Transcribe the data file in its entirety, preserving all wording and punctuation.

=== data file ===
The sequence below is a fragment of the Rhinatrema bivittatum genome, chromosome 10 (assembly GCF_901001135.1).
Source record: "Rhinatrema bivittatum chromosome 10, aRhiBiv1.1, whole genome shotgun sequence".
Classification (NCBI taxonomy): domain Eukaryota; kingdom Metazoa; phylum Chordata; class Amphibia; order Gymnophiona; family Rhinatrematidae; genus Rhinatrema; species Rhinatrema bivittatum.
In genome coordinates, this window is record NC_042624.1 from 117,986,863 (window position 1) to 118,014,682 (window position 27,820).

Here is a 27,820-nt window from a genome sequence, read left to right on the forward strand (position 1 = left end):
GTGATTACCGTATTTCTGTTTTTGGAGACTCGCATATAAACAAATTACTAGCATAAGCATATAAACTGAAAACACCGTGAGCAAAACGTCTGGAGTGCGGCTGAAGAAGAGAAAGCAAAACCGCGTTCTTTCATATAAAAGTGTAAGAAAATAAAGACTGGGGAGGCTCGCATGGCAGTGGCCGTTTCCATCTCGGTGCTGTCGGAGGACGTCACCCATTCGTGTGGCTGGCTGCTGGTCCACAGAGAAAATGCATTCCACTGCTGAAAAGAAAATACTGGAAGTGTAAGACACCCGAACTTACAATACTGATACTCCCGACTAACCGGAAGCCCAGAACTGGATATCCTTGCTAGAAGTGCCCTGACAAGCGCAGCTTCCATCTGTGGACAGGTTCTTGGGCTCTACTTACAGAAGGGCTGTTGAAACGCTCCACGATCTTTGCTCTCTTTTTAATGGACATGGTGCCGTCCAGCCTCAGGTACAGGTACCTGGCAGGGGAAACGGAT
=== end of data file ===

The sequence below is a fragment of the Rhinatrema bivittatum genome, chromosome 10 (assembly GCF_901001135.1).
Source record: "Rhinatrema bivittatum chromosome 10, aRhiBiv1.1, whole genome shotgun sequence".
Classification (NCBI taxonomy): domain Eukaryota; kingdom Metazoa; phylum Chordata; class Amphibia; order Gymnophiona; family Rhinatrematidae; genus Rhinatrema; species Rhinatrema bivittatum.
In genome coordinates, this window is record NC_042624.1 from 117,986,863 (window position 1) to 118,014,682 (window position 27,820).

Here is a 27,820-nt window from a genome sequence, read left to right on the forward strand (position 1 = left end):
GTGATTACCGTATTTCTGTTTTTGGAGACTCGCATATAAACAAATTACTAGCATAAGCATATAAACTGAAAACACCGTGAGCAAAACGTCTGGAGTGCGGCTGAAGAAGAGAAAGCAAAACCGCGTTCTTTCATATAAAAGTGTAAGAAAATAAAGACTGGGGAGGCTCGCATGGCAGTGGCCGTTTCCATCTCGGTGCTGTCGGAGGACGTCACCCATTCGTGTGGCTGGCTGCTGGTCCACAGAGAAAATGCATTCCACTGCTGAAAAGAAAATACTGGAAGTGTAAGACACCCGAACTTACAATACTGATACTCCCGACTAACCGGAAGCCCAGAACTGGATATCCTTGCTAGAAGTGCCCTGACAAGCGCAGCTTCCATCTGTGGACAGGTTCTTGGGCTCTACTTACAGAAGGGCTGTTGAAACGCTCCACGATCTTTGCTCTCTTTTTAATGGACATGGTGCCGTCCAGCCTCAGGTACAGGTACCTGGCAGGGGAAACGGAT